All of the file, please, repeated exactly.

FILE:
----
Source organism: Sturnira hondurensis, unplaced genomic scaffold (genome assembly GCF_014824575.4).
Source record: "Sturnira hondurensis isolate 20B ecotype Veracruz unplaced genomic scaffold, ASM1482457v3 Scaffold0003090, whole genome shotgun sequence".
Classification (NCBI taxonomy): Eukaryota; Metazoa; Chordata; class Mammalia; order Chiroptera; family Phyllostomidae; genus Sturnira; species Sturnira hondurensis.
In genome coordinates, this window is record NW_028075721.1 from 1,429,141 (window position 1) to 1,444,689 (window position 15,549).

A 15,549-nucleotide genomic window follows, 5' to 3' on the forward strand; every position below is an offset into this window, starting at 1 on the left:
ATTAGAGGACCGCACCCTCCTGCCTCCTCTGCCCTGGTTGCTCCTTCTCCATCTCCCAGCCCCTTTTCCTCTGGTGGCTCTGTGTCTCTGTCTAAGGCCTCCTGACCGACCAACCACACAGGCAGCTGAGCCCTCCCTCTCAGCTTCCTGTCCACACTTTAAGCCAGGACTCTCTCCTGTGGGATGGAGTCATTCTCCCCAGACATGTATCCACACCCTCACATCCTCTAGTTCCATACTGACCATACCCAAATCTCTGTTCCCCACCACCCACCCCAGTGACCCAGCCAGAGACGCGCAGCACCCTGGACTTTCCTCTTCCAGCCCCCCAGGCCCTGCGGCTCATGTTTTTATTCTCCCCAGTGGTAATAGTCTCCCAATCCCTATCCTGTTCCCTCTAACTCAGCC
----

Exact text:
Source organism: Sturnira hondurensis, unplaced genomic scaffold (genome assembly GCF_014824575.4).
Source record: "Sturnira hondurensis isolate 20B ecotype Veracruz unplaced genomic scaffold, ASM1482457v3 Scaffold0003090, whole genome shotgun sequence".
Classification (NCBI taxonomy): Eukaryota; Metazoa; Chordata; class Mammalia; order Chiroptera; family Phyllostomidae; genus Sturnira; species Sturnira hondurensis.
In genome coordinates, this window is record NW_028075721.1 from 1,429,141 (window position 1) to 1,444,689 (window position 15,549).

A 15,549-nucleotide genomic window follows, 5' to 3' on the forward strand; every position below is an offset into this window, starting at 1 on the left:
ATTAGAGGACCGCACCCTCCTGCCTCCTCTGCCCTGGTTGCTCCTTCTCCATCTCCCAGCCCCTTTTCCTCTGGTGGCTCTGTGTCTCTGTCTAAGGCCTCCTGACCGACCAACCACACAGGCAGCTGAGCCCTCCCTCTCAGCTTCCTGTCCACACTTTAAGCCAGGACTCTCTCCTGTGGGATGGAGTCATTCTCCCCAGACATGTATCCACACCCTCACATCCTCTAGTTCCATACTGACCATACCCAAATCTCTGTTCCCCACCACCCACCCCAGTGACCCAGCCAGAGACGCGCAGCACCCTGGACTTTCCTCTTCCAGCCCCCCAGGCCCTGCGGCTCATGTTTTTATTCTCCCCAGTGGTAATAGTCTCCCAATCCCTATCCTGTTCCCTCTAACTCAGCC